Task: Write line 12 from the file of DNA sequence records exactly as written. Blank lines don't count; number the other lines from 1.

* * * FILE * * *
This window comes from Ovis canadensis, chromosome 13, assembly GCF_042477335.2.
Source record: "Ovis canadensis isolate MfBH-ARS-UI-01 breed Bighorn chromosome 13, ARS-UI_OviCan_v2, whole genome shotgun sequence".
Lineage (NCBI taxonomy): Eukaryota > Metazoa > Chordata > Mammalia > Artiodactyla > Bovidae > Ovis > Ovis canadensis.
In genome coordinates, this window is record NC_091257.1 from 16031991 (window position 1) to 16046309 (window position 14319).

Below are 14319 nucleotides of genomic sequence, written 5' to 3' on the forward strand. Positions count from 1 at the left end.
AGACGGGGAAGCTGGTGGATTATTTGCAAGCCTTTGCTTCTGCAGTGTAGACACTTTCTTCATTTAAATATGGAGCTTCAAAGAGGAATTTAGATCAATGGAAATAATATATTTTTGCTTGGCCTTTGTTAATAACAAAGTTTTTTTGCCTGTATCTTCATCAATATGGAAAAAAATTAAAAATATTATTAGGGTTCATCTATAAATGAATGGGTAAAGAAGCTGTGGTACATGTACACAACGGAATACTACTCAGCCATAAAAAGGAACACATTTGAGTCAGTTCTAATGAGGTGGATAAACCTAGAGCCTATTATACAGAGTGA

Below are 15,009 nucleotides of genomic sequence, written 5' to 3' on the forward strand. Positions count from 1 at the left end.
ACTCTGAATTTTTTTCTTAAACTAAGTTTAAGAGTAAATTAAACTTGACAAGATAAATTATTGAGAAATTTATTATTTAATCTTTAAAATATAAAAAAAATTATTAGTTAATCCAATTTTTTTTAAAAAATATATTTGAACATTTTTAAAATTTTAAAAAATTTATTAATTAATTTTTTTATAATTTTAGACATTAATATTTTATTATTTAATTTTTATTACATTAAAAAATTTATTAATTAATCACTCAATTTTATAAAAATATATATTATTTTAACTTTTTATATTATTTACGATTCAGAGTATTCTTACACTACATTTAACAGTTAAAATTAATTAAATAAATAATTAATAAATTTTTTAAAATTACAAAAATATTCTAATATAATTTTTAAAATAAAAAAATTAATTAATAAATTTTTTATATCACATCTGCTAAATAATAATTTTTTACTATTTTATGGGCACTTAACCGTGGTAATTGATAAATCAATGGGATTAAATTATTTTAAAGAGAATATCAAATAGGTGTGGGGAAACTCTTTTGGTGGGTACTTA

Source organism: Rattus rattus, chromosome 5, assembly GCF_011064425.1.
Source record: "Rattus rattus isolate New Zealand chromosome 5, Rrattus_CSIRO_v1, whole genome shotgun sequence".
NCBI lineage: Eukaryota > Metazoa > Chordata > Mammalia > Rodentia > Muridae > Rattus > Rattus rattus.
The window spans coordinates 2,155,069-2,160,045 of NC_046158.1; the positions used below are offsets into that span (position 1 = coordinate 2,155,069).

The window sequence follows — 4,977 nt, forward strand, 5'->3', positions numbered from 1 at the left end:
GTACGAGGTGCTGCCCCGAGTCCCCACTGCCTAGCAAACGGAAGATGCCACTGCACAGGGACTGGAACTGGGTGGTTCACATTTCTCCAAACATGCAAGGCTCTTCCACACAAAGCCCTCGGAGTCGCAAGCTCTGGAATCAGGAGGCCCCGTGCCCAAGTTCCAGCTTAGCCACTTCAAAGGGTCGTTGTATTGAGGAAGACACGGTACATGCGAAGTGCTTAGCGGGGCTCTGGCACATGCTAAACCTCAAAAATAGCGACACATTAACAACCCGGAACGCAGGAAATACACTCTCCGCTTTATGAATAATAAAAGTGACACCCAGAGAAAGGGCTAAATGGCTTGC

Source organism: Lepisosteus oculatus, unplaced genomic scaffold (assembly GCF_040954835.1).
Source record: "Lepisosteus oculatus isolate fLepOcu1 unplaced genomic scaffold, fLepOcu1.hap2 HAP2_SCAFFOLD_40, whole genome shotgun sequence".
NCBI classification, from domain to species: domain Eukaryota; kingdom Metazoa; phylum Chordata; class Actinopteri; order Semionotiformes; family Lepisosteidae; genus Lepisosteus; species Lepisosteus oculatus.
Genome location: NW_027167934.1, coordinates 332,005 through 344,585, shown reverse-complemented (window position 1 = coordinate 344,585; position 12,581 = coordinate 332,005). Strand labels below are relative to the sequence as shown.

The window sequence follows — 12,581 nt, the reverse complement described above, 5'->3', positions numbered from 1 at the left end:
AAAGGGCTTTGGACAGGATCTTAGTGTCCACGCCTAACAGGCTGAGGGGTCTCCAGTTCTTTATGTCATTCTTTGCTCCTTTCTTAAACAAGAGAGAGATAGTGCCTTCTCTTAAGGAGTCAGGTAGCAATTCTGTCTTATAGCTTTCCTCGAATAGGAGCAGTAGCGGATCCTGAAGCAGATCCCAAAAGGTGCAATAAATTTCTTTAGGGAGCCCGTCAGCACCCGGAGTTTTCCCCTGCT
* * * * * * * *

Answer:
The window spans coordinates 2,155,069-2,160,045 of NC_046158.1; the positions used below are offsets into that span (position 1 = coordinate 2,155,069).